TO THE ELEPHANT CRISIS.
We, the EPI, comprise 23 African countries determined to end the killing of our elephants. The majority of surviving elephants live in our countries. We span the continent, from east to west, from savannah to dense forests. We are Anglophone, Francophone and Lusophone. We have plans to protect our elephants, but we know any lasting solutions must incorporate the needs of people who live alongside wildlife. In November 2020 the EPI’s secretariat, the EPI Foundation, announced a new focus on the mitigation and prevention of human-elephant conflict, in recognition of the changing threats to Africa’s elephants. Read our Vision 2030 here, and see our film on the challenges of human-elephant conflict around Ethiopia’s Babile Elephant Sanctuary here.
Elephants of the Congo Basin - a film from Central Africa
EPI'S STATEMENT ON THE SITUATION IN BABILE ELEPHANT SANCTUARY
We've learnt with dismay that parts of Babile Elephant Sanctuary in Ethiopia have been given to agricultural investors and the Ethiopian Wildlife Conservation Authority (EWCA) wasn't consulted.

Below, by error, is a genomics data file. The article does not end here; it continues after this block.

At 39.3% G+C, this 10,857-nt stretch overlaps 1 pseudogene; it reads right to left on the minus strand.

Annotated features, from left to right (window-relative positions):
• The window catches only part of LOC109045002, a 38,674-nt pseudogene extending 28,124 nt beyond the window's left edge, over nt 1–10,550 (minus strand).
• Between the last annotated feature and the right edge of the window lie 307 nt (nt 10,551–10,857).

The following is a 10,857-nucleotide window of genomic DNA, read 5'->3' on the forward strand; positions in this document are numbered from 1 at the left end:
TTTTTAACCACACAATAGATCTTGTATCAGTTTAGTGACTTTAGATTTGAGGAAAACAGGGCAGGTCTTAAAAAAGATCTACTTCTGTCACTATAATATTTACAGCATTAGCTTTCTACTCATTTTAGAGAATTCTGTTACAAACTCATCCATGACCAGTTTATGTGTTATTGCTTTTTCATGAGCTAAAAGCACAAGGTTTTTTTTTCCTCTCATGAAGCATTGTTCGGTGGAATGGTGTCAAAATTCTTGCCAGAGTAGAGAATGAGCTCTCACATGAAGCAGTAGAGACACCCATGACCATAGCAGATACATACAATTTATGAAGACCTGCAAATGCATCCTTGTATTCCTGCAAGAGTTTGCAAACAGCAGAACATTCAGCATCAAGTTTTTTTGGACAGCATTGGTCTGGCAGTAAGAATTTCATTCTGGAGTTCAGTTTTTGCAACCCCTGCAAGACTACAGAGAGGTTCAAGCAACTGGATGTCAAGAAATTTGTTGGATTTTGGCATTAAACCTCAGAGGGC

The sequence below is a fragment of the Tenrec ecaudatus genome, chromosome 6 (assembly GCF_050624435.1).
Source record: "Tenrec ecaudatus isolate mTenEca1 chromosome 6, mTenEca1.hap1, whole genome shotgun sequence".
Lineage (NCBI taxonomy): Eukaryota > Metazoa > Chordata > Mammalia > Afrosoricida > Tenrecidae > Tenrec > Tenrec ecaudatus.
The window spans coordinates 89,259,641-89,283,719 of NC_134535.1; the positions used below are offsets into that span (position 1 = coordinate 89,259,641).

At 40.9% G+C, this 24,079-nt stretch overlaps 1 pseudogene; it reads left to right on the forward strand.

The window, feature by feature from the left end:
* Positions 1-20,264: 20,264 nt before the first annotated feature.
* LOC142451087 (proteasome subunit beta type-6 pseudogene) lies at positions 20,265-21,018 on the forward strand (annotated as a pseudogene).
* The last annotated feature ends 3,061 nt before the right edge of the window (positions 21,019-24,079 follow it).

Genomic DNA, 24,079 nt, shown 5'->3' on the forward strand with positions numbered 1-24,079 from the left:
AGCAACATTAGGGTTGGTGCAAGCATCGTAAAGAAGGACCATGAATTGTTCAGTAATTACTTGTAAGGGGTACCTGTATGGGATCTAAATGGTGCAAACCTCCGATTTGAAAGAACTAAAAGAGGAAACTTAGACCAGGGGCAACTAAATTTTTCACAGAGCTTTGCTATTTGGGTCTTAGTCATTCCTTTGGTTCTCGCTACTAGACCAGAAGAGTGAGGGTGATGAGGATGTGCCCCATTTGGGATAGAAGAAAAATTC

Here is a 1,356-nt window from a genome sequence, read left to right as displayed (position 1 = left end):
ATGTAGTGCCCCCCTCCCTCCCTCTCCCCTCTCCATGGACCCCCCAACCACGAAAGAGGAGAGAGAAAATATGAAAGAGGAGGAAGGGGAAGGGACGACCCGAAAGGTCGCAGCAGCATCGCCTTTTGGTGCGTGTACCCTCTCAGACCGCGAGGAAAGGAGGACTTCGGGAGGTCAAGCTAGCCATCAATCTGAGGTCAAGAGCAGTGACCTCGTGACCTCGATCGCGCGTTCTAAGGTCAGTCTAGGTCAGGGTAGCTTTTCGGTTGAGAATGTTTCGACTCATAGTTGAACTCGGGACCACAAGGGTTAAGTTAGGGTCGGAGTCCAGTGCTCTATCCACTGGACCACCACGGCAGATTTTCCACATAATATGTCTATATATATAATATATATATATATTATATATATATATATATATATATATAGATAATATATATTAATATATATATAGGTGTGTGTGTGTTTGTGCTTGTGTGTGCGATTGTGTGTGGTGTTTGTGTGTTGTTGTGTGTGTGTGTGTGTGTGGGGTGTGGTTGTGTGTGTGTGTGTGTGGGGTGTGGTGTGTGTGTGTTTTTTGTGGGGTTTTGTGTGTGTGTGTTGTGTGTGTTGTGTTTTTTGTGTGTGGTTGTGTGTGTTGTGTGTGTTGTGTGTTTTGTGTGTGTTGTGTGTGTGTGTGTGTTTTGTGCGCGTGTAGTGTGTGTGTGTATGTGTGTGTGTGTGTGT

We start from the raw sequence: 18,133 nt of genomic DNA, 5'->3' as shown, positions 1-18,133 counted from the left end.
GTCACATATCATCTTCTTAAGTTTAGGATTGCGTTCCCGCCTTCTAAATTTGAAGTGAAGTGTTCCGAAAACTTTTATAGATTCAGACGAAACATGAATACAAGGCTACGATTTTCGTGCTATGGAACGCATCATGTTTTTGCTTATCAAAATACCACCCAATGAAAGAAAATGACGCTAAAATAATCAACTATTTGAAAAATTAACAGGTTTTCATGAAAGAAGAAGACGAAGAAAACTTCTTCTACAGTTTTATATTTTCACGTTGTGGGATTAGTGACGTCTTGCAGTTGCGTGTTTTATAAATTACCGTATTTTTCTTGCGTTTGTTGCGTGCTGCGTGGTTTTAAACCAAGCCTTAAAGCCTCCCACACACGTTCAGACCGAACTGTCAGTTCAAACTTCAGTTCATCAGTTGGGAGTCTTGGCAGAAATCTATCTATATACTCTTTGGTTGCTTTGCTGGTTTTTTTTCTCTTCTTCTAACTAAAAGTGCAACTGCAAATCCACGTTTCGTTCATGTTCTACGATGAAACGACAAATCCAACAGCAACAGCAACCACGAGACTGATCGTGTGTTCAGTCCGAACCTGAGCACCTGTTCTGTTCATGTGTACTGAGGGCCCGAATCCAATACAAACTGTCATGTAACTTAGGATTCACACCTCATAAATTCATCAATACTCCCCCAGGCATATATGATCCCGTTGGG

We urge authorities to support EWCA, and protect Babile, whose elephants are under great threat. Read the full statement below.
MALAWI'S ELEPHANTS: 5 DECADES ON
The EPI Foundation’s Hugo Jachmann has just returned from Malawi, where he first worked in conservation in the late 1970s. Hugo was on an assessment mission, to see how the EPI Foundation can help Malawi manage Human-Elephant Conflict (HEC). Here are his reflections on elephant conservation in Malawi then…and now.
THE ROAD TO RECOVERY FOR ANGOLA'S
EPI's Head of Operations, Andrew Crichton, and our Angola Project Officer, Jose Agostinho supervised the delivery of a secure container from Luanda to Luengue-Luiana National Park in July. The journey of over 2,000 KMs was made possible by our partners from the Halo Trust, and officials from the Angolan government's wildlife department, INBC. Read more about the great expedition below.
"We are delighted that the EPI is re-positioning its focus and expertise to prioritise human-elephant conflict. Together we need to find sustainable solutions, where people can prosper and our remaining elephants are safe. The collapse of tourism revenue as a result of the Covid-19 pandemic makes the challenge all the more urgent. We believe the EPI, with its continent-wide membership, is well placed to help find solutions"